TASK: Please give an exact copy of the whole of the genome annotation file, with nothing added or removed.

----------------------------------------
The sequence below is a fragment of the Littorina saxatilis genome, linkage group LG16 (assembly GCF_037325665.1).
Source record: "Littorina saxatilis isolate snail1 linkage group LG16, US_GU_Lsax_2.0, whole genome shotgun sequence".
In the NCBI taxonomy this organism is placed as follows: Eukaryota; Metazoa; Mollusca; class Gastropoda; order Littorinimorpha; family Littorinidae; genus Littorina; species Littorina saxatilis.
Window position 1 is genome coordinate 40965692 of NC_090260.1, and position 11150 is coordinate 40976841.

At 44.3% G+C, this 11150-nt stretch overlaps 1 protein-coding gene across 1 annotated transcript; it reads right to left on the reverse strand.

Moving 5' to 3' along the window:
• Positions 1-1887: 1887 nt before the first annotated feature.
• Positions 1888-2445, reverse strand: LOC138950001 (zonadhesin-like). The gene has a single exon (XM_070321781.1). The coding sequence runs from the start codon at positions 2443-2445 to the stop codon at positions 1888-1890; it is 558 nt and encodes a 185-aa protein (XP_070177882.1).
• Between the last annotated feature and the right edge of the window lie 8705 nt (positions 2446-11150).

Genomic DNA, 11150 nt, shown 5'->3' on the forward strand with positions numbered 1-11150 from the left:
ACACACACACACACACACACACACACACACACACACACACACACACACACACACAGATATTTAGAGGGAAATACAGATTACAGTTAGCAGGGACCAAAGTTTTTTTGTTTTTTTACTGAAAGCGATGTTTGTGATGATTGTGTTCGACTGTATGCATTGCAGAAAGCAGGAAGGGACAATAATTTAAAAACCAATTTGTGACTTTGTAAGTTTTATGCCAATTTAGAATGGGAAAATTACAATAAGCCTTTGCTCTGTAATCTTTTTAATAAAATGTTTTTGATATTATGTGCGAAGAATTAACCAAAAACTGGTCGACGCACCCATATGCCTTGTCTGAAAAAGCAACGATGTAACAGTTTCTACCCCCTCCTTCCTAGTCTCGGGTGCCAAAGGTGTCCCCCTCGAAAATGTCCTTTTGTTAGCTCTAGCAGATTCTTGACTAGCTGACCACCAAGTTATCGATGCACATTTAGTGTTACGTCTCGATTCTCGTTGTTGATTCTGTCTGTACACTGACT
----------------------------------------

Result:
The sequence below is a fragment of the Littorina saxatilis genome, linkage group LG16 (assembly GCF_037325665.1).
Source record: "Littorina saxatilis isolate snail1 linkage group LG16, US_GU_Lsax_2.0, whole genome shotgun sequence".
In the NCBI taxonomy this organism is placed as follows: Eukaryota; Metazoa; Mollusca; class Gastropoda; order Littorinimorpha; family Littorinidae; genus Littorina; species Littorina saxatilis.
Window position 1 is genome coordinate 40965692 of NC_090260.1, and position 11150 is coordinate 40976841.

At 44.3% G+C, this 11150-nt stretch overlaps 1 protein-coding gene across 1 annotated transcript; it reads right to left on the reverse strand.

Moving 5' to 3' along the window:
• Positions 1-1887: 1887 nt before the first annotated feature.
• Positions 1888-2445, reverse strand: LOC138950001 (zonadhesin-like). The gene has a single exon (XM_070321781.1). The coding sequence runs from the start codon at positions 2443-2445 to the stop codon at positions 1888-1890; it is 558 nt and encodes a 185-aa protein (XP_070177882.1).
• Between the last annotated feature and the right edge of the window lie 8705 nt (positions 2446-11150).

Genomic DNA, 11150 nt, shown 5'->3' on the forward strand with positions numbered 1-11150 from the left:
ACACACACACACACACACACACACACACACACACACACACACACACACACACACAGATATTTAGAGGGAAATACAGATTACAGTTAGCAGGGACCAAAGTTTTTTTGTTTTTTTACTGAAAGCGATGTTTGTGATGATTGTGTTCGACTGTATGCATTGCAGAAAGCAGGAAGGGACAATAATTTAAAAACCAATTTGTGACTTTGTAAGTTTTATGCCAATTTAGAATGGGAAAATTACAATAAGCCTTTGCTCTGTAATCTTTTTAATAAAATGTTTTTGATATTATGTGCGAAGAATTAACCAAAAACTGGTCGACGCACCCATATGCCTTGTCTGAAAAAGCAACGATGTAACAGTTTCTACCCCCTCCTTCCTAGTCTCGGGTGCCAAAGGTGTCCCCCTCGAAAATGTCCTTTTGTTAGCTCTAGCAGATTCTTGACTAGCTGACCACCAAGTTATCGATGCACATTTAGTGTTACGTCTCGATTCTCGTTGTTGATTCTGTCTGTACACTGACT